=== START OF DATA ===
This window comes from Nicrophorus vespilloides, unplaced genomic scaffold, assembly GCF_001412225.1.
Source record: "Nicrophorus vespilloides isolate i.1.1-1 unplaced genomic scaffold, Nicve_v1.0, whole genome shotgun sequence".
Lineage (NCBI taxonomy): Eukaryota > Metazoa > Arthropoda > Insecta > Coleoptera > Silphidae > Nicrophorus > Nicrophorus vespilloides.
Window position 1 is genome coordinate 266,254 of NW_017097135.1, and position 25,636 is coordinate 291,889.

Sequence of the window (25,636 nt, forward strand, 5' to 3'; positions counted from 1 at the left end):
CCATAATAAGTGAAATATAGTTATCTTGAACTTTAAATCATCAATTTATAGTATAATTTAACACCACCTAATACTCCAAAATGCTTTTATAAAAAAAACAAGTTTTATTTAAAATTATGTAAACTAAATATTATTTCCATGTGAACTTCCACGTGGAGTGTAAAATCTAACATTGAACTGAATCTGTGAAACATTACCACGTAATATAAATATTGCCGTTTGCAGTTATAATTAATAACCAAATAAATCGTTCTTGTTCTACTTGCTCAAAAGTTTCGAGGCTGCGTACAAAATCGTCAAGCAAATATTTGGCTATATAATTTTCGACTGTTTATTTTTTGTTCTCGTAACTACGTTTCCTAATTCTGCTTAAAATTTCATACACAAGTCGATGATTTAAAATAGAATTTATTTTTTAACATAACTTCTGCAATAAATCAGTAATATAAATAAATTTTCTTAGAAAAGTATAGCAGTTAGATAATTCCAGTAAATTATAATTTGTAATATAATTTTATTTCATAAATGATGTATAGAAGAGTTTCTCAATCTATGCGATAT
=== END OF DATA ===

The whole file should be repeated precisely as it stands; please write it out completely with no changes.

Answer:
This window comes from Nicrophorus vespilloides, unplaced genomic scaffold, assembly GCF_001412225.1.
Source record: "Nicrophorus vespilloides isolate i.1.1-1 unplaced genomic scaffold, Nicve_v1.0, whole genome shotgun sequence".
Lineage (NCBI taxonomy): Eukaryota > Metazoa > Arthropoda > Insecta > Coleoptera > Silphidae > Nicrophorus > Nicrophorus vespilloides.
Window position 1 is genome coordinate 266,254 of NW_017097135.1, and position 25,636 is coordinate 291,889.

Sequence of the window (25,636 nt, forward strand, 5' to 3'; positions counted from 1 at the left end):
CCATAATAAGTGAAATATAGTTATCTTGAACTTTAAATCATCAATTTATAGTATAATTTAACACCACCTAATACTCCAAAATGCTTTTATAAAAAAAACAAGTTTTATTTAAAATTATGTAAACTAAATATTATTTCCATGTGAACTTCCACGTGGAGTGTAAAATCTAACATTGAACTGAATCTGTGAAACATTACCACGTAATATAAATATTGCCGTTTGCAGTTATAATTAATAACCAAATAAATCGTTCTTGTTCTACTTGCTCAAAAGTTTCGAGGCTGCGTACAAAATCGTCAAGCAAATATTTGGCTATATAATTTTCGACTGTTTATTTTTTGTTCTCGTAACTACGTTTCCTAATTCTGCTTAAAATTTCATACACAAGTCGATGATTTAAAATAGAATTTATTTTTTAACATAACTTCTGCAATAAATCAGTAATATAAATAAATTTTCTTAGAAAAGTATAGCAGTTAGATAATTCCAGTAAATTATAATTTGTAATATAATTTTATTTCATAAATGATGTATAGAAGAGTTTCTCAATCTATGCGATAT